Apartment project gets go ahead

Published 10:22 am Monday, December 24, 2018

Members of the Farmville Town Council voted to approve an apartment project on Vernon Street and an ordinance allowing electronic summons fees for those in criminal and traffic cases where the defendant is convicted of a violation during its Dec. 12 meeting.

The 52-unit apartment community by applicant Fred Pearson was approved by members of the council. No one spoke during the public hearing.

According to the December meeting board packet, the Farmville Planning Commission, during its September meeting, asked questions about landscaping and lighting in reference to the apartment project.

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According to the meeting packet, the landscaping plan would be reviewed by the Town horticulturist. Pearson, according to the board packet, advised that he would explore lighting suggestions for the project.

Pearson, in a Friday phone interview, said the apartment project, which would be built on approximately 6.66 acres on Vernon Street, is primarily marketed toward college students, though he said they were not the sole demographic who could benefit.

Pearson described the apartments as being built similar to townhouses, with two stories, three bedrooms and three bathrooms. A living room, bedroom and kitchen is on the first floor, with two bedrooms on the second floor. Each bedroom has its own private bathroom.

He said rent is expected to be approximately $1,000 a month. The leases would last 12 months.

Pearson said he owns six units in Farmville that are mostly rented by students, and by area doctors. Some of the units are located at Grove Street and Vernon Avenue.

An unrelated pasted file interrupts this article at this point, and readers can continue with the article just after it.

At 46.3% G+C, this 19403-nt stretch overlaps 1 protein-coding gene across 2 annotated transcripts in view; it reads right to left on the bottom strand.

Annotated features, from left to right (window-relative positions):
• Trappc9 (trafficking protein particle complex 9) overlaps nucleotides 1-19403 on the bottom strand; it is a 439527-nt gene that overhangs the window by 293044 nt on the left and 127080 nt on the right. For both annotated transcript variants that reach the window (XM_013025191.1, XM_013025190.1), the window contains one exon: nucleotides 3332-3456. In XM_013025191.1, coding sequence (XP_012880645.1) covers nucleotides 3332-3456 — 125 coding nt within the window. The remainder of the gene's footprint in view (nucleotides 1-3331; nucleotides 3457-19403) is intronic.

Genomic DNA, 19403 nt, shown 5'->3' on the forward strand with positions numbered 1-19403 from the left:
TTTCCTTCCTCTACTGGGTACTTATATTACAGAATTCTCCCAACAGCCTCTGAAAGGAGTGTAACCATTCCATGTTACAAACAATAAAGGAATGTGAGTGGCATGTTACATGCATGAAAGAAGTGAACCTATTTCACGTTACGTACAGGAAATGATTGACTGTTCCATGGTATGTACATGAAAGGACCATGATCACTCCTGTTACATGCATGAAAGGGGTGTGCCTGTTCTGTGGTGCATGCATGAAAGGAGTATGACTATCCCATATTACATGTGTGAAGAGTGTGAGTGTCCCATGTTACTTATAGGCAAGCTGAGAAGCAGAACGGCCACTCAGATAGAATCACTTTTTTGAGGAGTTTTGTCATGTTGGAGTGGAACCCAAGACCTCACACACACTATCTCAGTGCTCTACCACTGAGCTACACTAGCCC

Pearson said the first steps toward construction of the new apartment project is expected to begin in the next two to six months, depending on how long it takes to prepare the construction site. Pearson said it could take up to a year to begin construction.

When asked about the impact the apartment project could have on nearby Parkview Gardens, an 80-unit, multifamily apartment community, in reference to noise or other concerns, Pearson said construction would most likely include some noise or dirt having to be moved away from the site.

“The town has already been out, and they know where the entrance is going to be,” Pearson said. “They aren’t seeing any particular problems there.”

Pattie Cooper-Jones, manager for Parkview Gardens, said her interactions with Pearson have been positive, and believes the residents do not anticipate major problems from the development.

“I really think that he’s going to be a good neighbor,” Cooper-Jones said. “He’s shown genuine concern to the neighborhood.”

“We realize and understand that growth is going to come,” Cooper-Jones continued, adding a need in the town for additional housing.